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Talking About Death: Comforting Advice about Uncomfortable Issues


V. Morris. Chapel Hill, NC: Algonquin Books of Chapel Hill. 2004. 304 pp. $14.95. (919) 967-0108.


Most people have been conditioned to avoid discussions of death, which is why, when the end nears, many are inadequately prepared. We may be haunted by memories of how inappropriately, painfully, or uncomfortably a loved one died. Many of us avoid even considering the options, in all their complexity that we will one day face, given our new longevity and the profound advances in medicine.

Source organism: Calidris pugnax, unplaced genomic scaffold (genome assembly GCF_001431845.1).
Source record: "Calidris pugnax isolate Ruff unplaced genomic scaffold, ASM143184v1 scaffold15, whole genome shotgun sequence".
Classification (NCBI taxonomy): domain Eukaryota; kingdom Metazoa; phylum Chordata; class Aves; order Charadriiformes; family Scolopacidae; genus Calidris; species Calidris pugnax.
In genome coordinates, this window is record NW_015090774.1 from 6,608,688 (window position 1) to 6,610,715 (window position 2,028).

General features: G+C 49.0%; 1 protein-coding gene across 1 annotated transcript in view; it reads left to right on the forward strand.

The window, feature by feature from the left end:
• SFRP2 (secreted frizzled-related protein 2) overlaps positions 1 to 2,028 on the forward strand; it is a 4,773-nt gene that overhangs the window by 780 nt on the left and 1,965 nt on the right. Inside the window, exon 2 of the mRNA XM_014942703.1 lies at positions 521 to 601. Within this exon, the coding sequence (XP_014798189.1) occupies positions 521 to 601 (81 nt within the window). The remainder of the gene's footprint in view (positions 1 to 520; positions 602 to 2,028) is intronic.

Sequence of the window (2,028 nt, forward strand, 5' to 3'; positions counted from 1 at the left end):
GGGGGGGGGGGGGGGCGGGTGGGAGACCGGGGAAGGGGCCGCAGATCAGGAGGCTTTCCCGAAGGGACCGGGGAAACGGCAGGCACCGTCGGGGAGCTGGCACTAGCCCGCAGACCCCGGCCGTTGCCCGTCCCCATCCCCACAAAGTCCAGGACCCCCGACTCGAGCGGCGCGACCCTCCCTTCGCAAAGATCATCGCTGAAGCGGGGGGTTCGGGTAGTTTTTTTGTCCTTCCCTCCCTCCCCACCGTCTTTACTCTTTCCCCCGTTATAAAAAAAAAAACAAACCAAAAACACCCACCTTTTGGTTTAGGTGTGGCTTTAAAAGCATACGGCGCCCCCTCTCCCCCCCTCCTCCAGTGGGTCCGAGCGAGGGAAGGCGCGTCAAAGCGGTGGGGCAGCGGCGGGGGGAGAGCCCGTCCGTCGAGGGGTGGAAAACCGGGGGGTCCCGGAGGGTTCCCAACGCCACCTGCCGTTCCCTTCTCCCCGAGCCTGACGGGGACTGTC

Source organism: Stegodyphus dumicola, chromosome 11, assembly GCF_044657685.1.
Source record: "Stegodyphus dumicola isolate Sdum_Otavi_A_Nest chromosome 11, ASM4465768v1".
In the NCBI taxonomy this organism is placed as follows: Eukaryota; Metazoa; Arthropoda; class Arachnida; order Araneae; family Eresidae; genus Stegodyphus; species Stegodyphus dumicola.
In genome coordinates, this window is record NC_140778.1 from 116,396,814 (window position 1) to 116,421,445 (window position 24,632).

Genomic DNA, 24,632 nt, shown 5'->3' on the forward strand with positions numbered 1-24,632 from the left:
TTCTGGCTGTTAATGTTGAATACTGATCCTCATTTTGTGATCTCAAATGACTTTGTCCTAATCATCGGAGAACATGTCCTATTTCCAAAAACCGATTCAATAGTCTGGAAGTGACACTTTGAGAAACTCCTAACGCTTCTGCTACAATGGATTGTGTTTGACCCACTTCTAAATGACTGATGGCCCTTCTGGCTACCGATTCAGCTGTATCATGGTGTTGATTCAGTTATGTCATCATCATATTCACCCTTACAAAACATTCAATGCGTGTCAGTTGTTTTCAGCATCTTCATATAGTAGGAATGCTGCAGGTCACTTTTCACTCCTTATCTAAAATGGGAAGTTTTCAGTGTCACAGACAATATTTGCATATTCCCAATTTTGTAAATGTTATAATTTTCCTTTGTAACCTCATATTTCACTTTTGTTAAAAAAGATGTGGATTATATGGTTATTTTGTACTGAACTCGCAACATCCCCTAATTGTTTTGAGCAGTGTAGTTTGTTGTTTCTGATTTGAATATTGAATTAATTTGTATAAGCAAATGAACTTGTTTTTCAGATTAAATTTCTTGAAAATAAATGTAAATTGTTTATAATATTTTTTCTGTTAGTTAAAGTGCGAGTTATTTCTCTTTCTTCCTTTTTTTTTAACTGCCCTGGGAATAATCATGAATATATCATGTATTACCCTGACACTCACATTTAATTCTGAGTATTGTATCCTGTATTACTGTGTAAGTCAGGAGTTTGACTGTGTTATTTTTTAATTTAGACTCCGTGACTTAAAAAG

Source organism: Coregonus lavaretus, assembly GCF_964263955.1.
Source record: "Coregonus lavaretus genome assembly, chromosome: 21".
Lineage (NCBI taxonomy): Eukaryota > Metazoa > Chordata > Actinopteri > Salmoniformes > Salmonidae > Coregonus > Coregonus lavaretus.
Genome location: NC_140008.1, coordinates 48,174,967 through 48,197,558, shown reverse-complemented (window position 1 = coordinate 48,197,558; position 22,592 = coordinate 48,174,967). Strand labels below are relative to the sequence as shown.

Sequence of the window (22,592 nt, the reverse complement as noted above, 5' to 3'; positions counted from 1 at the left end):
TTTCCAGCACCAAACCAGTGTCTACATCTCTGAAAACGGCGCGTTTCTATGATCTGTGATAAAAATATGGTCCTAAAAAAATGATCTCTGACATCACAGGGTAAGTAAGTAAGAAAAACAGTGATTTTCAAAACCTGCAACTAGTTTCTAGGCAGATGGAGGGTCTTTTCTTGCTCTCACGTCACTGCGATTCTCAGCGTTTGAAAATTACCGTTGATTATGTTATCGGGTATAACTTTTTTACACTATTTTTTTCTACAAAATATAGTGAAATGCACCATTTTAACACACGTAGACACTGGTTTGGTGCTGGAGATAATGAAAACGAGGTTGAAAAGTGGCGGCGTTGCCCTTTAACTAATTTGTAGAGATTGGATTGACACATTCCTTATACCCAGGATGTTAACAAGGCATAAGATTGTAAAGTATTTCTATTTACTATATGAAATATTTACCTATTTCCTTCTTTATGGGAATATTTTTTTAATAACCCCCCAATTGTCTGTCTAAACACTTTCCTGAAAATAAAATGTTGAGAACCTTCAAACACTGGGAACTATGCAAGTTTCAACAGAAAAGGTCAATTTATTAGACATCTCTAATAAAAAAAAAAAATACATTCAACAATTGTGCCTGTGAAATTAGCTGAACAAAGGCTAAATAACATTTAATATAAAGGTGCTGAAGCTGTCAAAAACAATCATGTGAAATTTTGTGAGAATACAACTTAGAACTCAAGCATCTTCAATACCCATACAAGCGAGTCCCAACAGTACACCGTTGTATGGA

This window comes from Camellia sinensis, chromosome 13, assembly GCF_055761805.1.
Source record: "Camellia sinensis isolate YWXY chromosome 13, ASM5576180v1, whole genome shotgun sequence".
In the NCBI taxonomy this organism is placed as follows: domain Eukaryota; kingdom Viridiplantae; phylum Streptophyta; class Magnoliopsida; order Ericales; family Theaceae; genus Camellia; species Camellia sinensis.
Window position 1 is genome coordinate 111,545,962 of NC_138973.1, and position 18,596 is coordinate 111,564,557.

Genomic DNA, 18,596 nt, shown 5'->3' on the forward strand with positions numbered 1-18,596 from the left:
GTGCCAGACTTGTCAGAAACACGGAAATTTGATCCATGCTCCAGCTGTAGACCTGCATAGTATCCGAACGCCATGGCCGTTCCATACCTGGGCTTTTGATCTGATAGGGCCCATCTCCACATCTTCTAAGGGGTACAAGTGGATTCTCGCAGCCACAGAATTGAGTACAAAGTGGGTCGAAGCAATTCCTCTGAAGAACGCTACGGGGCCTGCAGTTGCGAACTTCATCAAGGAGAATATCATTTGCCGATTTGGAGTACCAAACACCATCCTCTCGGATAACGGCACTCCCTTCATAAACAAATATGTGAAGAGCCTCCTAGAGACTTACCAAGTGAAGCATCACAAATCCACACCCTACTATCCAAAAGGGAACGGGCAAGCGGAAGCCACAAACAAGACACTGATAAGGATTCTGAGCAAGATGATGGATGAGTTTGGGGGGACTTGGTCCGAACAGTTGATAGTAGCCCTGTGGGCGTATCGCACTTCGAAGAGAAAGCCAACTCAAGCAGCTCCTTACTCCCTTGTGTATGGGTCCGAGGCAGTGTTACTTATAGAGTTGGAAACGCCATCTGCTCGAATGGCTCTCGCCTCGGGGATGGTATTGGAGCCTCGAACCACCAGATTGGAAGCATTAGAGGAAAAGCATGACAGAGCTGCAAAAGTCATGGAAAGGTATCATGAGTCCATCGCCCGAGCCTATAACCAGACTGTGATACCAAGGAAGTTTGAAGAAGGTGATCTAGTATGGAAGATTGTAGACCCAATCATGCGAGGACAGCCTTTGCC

With its wise and compelling argument that all of us, at any age, can and should face death before it faces us, Talking About Death addresses cultural, personal, medical, and legal concerns to find a way for us to prepare for a good death-a death where the dying are in control and not, as is too often the case, caught in the downward spiral of medical intervention and misunderstood intentions. The book skillfully weaves together personal stores and practical matters, scientific fact, and spiritual sensitivity into a powerful tome about how we can achieve a greater sense of peace in dying, and so rediscover the art of living.